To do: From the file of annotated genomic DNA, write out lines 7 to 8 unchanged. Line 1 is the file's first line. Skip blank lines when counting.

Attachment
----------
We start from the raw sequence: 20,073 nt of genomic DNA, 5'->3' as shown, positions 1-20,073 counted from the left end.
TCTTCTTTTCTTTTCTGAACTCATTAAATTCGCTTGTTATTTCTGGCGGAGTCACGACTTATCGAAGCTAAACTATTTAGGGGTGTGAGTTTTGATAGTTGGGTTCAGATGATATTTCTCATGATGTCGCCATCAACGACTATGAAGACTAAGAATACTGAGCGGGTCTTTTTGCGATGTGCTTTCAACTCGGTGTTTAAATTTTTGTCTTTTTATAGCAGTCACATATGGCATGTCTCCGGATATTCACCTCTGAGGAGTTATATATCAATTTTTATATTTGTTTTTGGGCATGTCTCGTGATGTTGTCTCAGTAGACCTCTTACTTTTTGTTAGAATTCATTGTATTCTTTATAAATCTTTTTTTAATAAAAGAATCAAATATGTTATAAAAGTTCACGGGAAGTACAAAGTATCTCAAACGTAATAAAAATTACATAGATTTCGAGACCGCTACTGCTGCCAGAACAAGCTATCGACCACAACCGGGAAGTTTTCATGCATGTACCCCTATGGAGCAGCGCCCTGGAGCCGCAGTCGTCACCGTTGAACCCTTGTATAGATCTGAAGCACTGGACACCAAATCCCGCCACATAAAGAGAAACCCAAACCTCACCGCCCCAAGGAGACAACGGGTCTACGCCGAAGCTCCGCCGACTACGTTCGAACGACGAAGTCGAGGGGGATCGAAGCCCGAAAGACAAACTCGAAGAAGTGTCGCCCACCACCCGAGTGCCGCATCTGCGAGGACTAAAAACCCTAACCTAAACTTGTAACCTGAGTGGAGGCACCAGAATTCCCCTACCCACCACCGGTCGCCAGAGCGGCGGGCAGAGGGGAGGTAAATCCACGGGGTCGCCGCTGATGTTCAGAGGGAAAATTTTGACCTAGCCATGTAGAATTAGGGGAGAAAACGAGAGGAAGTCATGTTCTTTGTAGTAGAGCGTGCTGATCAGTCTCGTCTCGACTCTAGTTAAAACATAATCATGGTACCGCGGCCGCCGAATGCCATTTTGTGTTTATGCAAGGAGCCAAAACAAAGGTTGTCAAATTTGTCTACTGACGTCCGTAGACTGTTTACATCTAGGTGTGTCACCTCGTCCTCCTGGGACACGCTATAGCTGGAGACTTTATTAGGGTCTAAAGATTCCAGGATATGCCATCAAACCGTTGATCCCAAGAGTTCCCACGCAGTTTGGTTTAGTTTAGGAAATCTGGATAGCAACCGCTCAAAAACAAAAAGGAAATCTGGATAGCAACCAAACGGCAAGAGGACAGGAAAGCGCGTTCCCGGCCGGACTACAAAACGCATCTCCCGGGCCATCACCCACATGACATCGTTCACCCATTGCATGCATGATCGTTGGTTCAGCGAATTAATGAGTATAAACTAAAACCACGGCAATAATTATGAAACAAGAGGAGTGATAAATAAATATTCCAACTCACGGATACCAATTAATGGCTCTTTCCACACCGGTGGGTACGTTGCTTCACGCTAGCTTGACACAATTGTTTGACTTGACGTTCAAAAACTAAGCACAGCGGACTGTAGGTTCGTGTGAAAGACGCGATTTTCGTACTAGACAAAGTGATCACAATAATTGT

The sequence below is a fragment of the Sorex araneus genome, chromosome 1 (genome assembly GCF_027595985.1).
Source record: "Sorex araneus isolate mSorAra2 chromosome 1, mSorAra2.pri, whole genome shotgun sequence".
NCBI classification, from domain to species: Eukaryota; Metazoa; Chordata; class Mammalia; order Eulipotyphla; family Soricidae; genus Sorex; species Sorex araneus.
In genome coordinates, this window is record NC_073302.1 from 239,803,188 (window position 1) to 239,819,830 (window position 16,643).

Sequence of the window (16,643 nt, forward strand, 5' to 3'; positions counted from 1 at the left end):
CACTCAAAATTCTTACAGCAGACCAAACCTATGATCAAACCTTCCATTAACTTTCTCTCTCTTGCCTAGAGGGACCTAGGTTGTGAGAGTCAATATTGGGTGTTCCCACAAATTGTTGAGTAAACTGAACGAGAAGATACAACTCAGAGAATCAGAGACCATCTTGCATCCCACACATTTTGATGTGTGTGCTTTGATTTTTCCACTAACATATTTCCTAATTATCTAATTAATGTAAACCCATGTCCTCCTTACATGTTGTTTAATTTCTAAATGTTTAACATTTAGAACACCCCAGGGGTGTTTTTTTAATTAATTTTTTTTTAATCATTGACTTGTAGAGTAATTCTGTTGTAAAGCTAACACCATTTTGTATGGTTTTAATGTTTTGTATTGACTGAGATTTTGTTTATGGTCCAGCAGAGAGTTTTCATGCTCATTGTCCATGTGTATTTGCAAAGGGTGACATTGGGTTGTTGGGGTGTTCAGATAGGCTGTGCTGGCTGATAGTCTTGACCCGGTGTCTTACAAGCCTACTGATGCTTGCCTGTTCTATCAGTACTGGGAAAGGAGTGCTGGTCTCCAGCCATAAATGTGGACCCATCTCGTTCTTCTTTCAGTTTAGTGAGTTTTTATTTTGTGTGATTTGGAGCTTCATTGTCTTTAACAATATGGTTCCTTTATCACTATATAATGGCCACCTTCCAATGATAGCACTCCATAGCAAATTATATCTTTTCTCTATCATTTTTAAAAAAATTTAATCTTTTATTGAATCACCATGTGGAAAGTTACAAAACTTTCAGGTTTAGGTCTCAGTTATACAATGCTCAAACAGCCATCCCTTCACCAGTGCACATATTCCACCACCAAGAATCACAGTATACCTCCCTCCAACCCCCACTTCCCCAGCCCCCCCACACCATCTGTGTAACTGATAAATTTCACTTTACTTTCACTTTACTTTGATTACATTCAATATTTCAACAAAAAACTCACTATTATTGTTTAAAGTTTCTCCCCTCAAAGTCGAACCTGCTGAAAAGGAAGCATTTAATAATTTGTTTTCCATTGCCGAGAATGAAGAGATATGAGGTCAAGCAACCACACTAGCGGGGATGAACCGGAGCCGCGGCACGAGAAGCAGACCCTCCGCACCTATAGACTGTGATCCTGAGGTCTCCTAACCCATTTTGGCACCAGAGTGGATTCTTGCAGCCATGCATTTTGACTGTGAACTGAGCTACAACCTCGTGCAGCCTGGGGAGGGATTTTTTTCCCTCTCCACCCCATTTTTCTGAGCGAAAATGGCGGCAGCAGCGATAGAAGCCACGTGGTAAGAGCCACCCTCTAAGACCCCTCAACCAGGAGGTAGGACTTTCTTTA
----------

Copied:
Sequence of the window (16,643 nt, forward strand, 5' to 3'; positions counted from 1 at the left end):
CACTCAAAATTCTTACAGCAGACCAAACCTATGATCAAACCTTCCATTAACTTTCTCTCTCTTGCCTAGAGGGACCTAGGTTGTGAGAGTCAATATTGGGTGTTCCCACAAATTGTTGAGTAAACTGAACGAGAAGATACAACTCAGAGAATCAGAGACCATCTTGCATCCCACACATTTTGATGTGTGTGCTTTGATTTTTCCACTAACATATTTCCTAATTATCTAATTAATGTAAACCCATGTCCTCCTTACATGTTGTTTAATTTCTAAATGTTTAACATTTAGAACACCCCAGGGGTGTTTTTTTAATTAATTTTTTTTTAATCATTGACTTGTAGAGTAATTCTGTTGTAAAGCTAACACCATTTTGTATGGTTTTAATGTTTTGTATTGACTGAGATTTTGTTTATGGTCCAGCAGAGAGTTTTCATGCTCATTGTCCATGTGTATTTGCAAAGGGTGACATTGGGTTGTTGGGGTGTTCAGATAGGCTGTGCTGGCTGATAGTCTTGACCCGGTGTCTTACAAGCCTACTGATGCTTGCCTGTTCTATCAGTACTGGGAAAGGAGTGCTGGTCTCCAGCCATAAATGTGGACCCATCTCGTTCTTCTTTCAGTTTAGTGAGTTTTTATTTTGTGTGATTTGGAGCTTCATTGTCTTTAACAATATGGTTCCTTTATCACTATATAATGGCCACCTTCCAATGATAGCACTCCATAGCAAATTATATCTTTTCTCTATCATTTTTAAAAAAATTTAATCTTTTATTGAATCACCATGTGGAAAGTTACAAAACTTTCAGGTTTAGGTCTCAGTTATACAATGCTCAAACAGCCATCCCTTCACCAGTGCACATATTCCACCACCAAGAATCACAGTATACCTCCCTCCAACCCCCACTTCCCCAGCCCCCCCACACCATCTGTGTAACTGATAAATTTCACTTTACTTTCACTTTACTTTGATTACATTCAATATTTCAACAAAAAACTCACTATTATTGTTTAAAGTTTCTCCCCTCAAAGTCGAACCTGCTGAAAAGGAAGCATTTAATAATTTGTTTTCCATTGCCGAGAATGAAGAGATATGAGGTCAAGCAACCACACTAGCGGGGATGAACCGGAGCCGCGGCACGAGAAGCAGACCCTCCGCACCTATAGACTGTGATCCTGAGGTCTCCTAACCCATTTTGGCACCAGAGTGGATTCTTGCAGCCATGCATTTTGACTGTGAACTGAGCTACAACCTCGTGCAGCCTGGGGAGGGATTTTTTTCCCTCTCCACCCCATTTTTCTGAGCGAAAATGGCGGCAGCAGCGATAGAAGCCACGTGGTAAGAGCCACCCTCTAAGACCCCTCAACCAGGAGGTAGGACTTTCTTTA